Leaving behind the razzmatazz of London, an hour train ride from Paddington station takes you to the university city of Oxford. Erudite, studious were words forming in my mind as I watched students basking in the sun on the roadsides, reading books in nooks of the huge windows of the famed Radcliffe Camera — the domed Baroque rotunda library, funded by Yorkshire physician Dr John Radcliffe.

Completed in 1748 in the English Palladian style, the Radcliffe Camera is part of the Bodelian library and is regarded as a masterpiece of English Gothic architecture. One of the oldest libraries of Europe, it is one of the six copyright deposit libraries in the country — and is entitled to receive a copy of every book published in Britain. Only Oxford students and academicians are allowed into this hallowed library, leaving many wannabes disappointed.

As I crossed the Hythe bridge over the Cherwell river, the City of Dreaming Spires came into its own. Its stunning architecture, ancient cloisters, churches, historic university halls and the imposing Sheldonian Theatre, built in 1669 as a location for university degree ceremonies, overwhelmed me with intricate work. The theatre’s painted ceiling is exquisite, showing the triumph of religion, art and science over envy, hatred and malice.

The Bridge of Sighs, just opposite to entrance of Bodelian library, is a covered skyway link between the old and the new quadrangles of the historical Hertford College over New College Lane. An architectural wonder, it was supposed to be a replica of the Bridge of Sighs in Venice but instead bears closer resemblance to Venice’s Rialto Bridge.

The grand colleges are mostly out of purview of visitors but looking through their imposing gates is sufficient enough to make anyone want to study there, at least once in their lifetime!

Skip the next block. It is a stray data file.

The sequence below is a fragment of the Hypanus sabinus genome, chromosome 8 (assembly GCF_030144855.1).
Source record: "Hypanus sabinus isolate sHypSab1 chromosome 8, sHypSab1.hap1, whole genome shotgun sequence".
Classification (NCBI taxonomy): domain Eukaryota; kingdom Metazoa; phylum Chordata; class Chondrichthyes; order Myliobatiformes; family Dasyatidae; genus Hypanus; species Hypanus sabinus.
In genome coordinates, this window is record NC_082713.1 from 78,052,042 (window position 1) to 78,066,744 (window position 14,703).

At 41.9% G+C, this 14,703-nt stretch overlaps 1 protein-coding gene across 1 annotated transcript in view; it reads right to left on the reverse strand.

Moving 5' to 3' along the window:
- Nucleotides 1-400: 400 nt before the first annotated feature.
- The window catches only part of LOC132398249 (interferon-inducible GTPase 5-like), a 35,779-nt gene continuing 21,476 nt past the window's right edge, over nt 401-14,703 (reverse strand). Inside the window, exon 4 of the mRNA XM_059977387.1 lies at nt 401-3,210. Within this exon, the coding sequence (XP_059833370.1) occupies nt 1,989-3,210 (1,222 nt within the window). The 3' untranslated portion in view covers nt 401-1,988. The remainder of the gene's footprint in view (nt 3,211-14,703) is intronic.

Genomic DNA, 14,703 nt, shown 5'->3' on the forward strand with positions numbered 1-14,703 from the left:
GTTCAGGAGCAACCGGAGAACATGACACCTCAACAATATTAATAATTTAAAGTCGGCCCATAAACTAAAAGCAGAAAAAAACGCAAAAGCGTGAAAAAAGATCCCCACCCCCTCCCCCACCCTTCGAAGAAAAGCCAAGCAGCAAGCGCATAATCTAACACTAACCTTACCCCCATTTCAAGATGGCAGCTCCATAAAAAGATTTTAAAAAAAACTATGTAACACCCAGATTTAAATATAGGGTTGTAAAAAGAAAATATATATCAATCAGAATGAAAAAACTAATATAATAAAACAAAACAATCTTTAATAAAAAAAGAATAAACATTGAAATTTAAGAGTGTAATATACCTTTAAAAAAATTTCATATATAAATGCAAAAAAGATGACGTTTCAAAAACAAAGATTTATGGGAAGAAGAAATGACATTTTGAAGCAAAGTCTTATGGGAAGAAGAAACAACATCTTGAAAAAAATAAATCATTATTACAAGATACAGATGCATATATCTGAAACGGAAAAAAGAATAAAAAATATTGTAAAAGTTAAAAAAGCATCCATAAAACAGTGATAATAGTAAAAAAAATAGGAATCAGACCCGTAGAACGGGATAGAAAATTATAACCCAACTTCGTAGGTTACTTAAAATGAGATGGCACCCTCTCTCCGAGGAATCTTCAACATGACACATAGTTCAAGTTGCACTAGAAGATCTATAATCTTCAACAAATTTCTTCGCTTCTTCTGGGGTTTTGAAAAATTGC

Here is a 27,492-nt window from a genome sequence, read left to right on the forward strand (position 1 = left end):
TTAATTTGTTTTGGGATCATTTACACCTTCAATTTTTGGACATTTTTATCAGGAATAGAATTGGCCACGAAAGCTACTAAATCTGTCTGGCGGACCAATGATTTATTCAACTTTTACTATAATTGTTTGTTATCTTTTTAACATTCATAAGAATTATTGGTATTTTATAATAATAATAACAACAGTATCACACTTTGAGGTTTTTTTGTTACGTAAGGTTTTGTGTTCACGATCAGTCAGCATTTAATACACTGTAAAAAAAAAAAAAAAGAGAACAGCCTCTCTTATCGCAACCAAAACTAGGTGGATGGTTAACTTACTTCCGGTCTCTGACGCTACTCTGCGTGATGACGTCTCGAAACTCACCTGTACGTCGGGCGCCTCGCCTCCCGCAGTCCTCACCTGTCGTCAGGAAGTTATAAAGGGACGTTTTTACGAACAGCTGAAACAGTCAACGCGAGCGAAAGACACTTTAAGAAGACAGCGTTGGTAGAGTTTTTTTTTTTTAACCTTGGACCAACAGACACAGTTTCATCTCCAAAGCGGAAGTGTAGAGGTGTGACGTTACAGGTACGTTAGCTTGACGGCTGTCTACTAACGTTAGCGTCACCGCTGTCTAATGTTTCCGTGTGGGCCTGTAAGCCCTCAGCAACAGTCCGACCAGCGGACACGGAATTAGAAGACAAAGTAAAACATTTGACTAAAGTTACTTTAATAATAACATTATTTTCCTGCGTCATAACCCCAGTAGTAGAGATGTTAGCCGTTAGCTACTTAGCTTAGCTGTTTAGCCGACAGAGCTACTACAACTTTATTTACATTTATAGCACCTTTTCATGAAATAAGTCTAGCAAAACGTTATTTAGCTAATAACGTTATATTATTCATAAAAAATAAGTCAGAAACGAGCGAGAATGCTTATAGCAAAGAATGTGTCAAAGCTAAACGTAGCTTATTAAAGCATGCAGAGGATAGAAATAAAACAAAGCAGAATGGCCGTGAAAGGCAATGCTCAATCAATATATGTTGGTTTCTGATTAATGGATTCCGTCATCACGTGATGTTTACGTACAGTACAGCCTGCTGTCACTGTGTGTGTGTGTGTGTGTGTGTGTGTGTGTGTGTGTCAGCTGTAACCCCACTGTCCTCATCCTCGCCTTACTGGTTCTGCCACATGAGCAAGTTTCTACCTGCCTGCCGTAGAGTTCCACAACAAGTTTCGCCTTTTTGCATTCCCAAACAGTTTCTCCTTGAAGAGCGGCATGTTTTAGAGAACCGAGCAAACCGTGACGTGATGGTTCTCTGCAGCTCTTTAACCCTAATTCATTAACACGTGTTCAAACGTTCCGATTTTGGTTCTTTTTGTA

Not to be missed is the Blackwell’s book shop, one of the largest bookshops in the world. They have 3.5km of bookshelves in their basement, the Norrington Room!


While the reading tradition in Oxford fascinates, so does the healing traditions in England’s first spa resort town — Bath.

A little over one hour train ride from Paddington station takes you to the historic city of Bath — set amongst the rolling green hills of the Avon Valley. Tapping into the city’s thermal heritage, the Romans transformed Bath into a spa town in the 18th century. In this modern age, the long queue at the spa, however, is a deterrent. Either you have to be ticket-ready or you must have tons of patience if you want to plunge into the hot springs.

Turned away from the spa, however the breathtaking beauty of the Bath Abbey and the small town, in general, assuaged my feelings. According to legend, God dictated the form of the church to Bishop Oliver King in a dream. And this story has been immortalised in the eccentric carvings on its west front.

As I walked forth deep into the old city, I found Bath a bit crowded (holiday season) yet spectacular. Many others were walking too.

Captivated by the beauty of a small, quaint chapel on the hilly landscape and the green valleys at a distance, I stood back awed as Bath’s most enduring images — the Pulteney Bridge, came into view. It is unusual, different from any other bridge I had ever seen. Especially its sweeping horseshoe-shaped weir. The bridge incorporates shops and was built in 1769. The bridge, originally a toll bridge and boundary between parishes, was built on condition that fresh water could be piped across it from the hills to the town houses.

Picturesque Bath surprised me at every turn. And the last knockout was the Royal Crescent, said to be Britain’s most majestic street. Designed by John Wood the Younger, the Royal Crescent with its arc of 30 houses for lodging of the gentry on their visits to Bath, was completed in 1767. Bath has eight crescents but the Royal Crescent is the most magnificent one.

As the fading sunlight fell on the Crescent, I took one last look at this amazingly beautiful town which we almost did not reach because of the train strike. And I wondered how Britain, which wielded power over a vast empire, is now threatened with an economic crisis. But my love for London (UK) has just begun.